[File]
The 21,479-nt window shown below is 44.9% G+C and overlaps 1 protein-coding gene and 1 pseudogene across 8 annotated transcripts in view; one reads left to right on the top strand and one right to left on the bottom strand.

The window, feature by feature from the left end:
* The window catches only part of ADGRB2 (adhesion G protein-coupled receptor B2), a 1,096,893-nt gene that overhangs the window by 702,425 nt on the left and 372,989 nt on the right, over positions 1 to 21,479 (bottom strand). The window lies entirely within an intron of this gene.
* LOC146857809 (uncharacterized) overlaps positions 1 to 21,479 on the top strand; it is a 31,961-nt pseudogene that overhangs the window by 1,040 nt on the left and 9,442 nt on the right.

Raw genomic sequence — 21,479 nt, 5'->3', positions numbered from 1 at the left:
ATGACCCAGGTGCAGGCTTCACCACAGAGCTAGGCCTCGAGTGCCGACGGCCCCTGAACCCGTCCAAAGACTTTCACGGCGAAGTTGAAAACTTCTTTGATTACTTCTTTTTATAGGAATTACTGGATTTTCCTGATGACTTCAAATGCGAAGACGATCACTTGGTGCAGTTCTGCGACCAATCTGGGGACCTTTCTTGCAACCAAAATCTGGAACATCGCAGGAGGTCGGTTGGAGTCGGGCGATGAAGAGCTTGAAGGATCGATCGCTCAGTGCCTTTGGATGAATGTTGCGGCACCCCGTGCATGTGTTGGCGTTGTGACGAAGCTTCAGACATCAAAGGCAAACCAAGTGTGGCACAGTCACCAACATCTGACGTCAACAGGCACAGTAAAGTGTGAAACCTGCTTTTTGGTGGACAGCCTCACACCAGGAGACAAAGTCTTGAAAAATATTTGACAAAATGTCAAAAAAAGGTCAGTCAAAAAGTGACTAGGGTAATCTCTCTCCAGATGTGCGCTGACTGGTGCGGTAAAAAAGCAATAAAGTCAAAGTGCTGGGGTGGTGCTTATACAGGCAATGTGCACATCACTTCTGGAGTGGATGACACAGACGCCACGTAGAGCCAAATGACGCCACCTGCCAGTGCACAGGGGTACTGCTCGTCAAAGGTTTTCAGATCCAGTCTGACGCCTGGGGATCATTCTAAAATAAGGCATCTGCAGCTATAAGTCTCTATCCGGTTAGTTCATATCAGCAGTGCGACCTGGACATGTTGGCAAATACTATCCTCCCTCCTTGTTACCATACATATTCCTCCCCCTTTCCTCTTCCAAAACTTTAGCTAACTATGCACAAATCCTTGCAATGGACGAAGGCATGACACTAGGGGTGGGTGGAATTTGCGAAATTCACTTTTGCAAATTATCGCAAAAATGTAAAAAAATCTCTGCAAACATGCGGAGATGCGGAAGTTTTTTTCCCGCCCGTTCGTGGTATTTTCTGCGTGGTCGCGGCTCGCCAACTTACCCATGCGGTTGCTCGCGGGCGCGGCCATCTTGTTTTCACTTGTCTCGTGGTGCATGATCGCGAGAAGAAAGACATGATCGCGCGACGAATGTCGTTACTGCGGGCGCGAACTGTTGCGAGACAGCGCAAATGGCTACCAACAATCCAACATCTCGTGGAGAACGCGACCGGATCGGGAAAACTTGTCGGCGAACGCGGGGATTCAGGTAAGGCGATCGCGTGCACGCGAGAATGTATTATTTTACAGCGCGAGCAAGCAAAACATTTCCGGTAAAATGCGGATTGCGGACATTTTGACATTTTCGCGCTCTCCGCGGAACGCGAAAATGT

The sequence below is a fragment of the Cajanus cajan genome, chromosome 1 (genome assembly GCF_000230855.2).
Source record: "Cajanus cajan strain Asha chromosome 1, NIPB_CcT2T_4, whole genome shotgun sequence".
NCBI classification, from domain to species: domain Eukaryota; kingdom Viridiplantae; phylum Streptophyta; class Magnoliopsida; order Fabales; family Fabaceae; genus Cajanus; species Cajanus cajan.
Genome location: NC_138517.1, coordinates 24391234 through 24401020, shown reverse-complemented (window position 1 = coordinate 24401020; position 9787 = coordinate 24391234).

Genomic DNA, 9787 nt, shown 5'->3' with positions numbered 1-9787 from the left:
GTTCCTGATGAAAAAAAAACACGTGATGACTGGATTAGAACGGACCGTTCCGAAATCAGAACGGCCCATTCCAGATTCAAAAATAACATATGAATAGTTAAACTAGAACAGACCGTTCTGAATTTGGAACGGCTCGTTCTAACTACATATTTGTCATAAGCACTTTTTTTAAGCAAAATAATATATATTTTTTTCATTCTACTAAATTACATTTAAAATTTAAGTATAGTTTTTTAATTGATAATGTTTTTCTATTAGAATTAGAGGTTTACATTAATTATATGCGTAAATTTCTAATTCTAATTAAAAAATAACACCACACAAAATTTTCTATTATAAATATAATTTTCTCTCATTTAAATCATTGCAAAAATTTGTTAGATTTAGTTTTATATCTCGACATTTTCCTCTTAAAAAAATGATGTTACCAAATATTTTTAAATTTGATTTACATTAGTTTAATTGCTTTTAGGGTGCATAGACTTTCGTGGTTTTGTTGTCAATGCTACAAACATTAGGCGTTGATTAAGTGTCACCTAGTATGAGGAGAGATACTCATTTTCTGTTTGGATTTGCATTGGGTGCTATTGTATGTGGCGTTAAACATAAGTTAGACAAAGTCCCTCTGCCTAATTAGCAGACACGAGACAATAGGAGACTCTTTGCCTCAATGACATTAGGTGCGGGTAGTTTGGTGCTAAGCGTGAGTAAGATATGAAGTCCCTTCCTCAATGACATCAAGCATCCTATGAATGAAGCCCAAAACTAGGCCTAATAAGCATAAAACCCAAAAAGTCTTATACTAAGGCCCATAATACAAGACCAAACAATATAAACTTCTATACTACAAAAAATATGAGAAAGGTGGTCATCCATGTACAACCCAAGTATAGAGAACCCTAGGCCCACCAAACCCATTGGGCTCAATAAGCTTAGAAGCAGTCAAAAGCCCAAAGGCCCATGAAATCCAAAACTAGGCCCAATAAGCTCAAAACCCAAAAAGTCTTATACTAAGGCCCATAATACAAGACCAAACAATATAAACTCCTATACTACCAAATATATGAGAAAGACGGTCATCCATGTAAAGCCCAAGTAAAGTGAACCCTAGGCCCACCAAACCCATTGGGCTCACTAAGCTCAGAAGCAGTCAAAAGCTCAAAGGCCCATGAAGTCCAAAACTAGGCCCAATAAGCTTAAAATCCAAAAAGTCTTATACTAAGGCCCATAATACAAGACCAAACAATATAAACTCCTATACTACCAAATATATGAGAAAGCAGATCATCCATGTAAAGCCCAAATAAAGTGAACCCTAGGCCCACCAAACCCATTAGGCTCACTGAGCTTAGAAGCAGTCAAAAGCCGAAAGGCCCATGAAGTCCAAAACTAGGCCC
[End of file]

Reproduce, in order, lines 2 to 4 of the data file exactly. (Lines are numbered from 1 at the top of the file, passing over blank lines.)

The window, feature by feature from the left end:
* The window catches only part of ADGRB2 (adhesion G protein-coupled receptor B2), a 1,096,893-nt gene that overhangs the window by 702,425 nt on the left and 372,989 nt on the right, over positions 1 to 21,479 (bottom strand). The window lies entirely within an intron of this gene.
* LOC146857809 (uncharacterized) overlaps positions 1 to 21,479 on the top strand; it is a 31,961-nt pseudogene that overhangs the window by 1,040 nt on the left and 9,442 nt on the right.